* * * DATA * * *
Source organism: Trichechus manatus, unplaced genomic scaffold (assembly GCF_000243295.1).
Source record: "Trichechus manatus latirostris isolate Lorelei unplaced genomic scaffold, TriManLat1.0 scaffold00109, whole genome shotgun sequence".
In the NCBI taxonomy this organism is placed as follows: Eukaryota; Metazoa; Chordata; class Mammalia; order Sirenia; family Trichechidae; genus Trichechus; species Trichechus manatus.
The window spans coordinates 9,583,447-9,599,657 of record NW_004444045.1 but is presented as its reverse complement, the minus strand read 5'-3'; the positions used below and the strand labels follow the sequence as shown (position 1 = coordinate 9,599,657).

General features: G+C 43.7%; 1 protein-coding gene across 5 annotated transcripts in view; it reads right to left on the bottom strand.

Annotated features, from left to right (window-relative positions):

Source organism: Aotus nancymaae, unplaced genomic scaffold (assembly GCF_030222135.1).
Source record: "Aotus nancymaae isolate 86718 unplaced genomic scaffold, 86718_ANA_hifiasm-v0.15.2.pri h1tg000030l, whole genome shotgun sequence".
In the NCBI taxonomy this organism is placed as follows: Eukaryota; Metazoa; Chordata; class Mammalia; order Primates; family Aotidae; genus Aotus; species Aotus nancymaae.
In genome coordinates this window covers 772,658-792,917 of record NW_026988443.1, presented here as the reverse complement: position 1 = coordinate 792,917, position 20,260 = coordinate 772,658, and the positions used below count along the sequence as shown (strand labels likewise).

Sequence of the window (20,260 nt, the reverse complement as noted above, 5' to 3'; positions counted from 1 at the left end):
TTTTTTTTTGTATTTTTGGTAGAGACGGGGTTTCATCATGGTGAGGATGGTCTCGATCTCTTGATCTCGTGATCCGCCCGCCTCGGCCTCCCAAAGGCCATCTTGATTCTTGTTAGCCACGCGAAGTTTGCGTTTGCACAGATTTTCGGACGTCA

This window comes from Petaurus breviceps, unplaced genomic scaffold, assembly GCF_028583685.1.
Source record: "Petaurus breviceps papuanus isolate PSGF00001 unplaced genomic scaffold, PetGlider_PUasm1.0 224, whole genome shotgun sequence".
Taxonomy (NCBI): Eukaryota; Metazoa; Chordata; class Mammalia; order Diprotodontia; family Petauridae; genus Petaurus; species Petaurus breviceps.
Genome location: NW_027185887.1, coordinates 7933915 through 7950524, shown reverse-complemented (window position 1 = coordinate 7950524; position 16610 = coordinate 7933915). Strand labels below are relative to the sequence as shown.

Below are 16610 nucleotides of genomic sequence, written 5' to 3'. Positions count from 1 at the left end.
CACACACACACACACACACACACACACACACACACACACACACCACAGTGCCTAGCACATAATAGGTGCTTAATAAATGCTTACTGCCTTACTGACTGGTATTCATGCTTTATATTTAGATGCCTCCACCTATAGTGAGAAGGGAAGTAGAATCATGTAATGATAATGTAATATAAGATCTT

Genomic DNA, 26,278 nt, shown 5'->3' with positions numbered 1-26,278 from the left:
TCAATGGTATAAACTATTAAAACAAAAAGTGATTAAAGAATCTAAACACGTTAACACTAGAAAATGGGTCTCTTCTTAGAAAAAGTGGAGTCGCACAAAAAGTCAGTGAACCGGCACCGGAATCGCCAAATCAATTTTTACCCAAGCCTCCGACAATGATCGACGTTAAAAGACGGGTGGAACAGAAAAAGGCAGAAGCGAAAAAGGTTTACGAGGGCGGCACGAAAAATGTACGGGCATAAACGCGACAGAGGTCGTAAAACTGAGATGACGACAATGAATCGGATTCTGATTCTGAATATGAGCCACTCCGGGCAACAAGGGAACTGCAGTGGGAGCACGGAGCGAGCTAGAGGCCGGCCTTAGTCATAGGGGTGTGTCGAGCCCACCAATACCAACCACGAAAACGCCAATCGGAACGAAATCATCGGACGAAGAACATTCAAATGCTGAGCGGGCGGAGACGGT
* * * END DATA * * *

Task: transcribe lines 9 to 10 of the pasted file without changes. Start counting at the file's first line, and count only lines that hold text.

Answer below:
In the NCBI taxonomy this organism is placed as follows: Eukaryota; Metazoa; Chordata; class Mammalia; order Primates; family Aotidae; genus Aotus; species Aotus nancymaae.
In genome coordinates this window covers 772,658-792,917 of record NW_026988443.1, presented here as the reverse complement: position 1 = coordinate 792,917, position 20,260 = coordinate 772,658, and the positions used below count along the sequence as shown (strand labels likewise).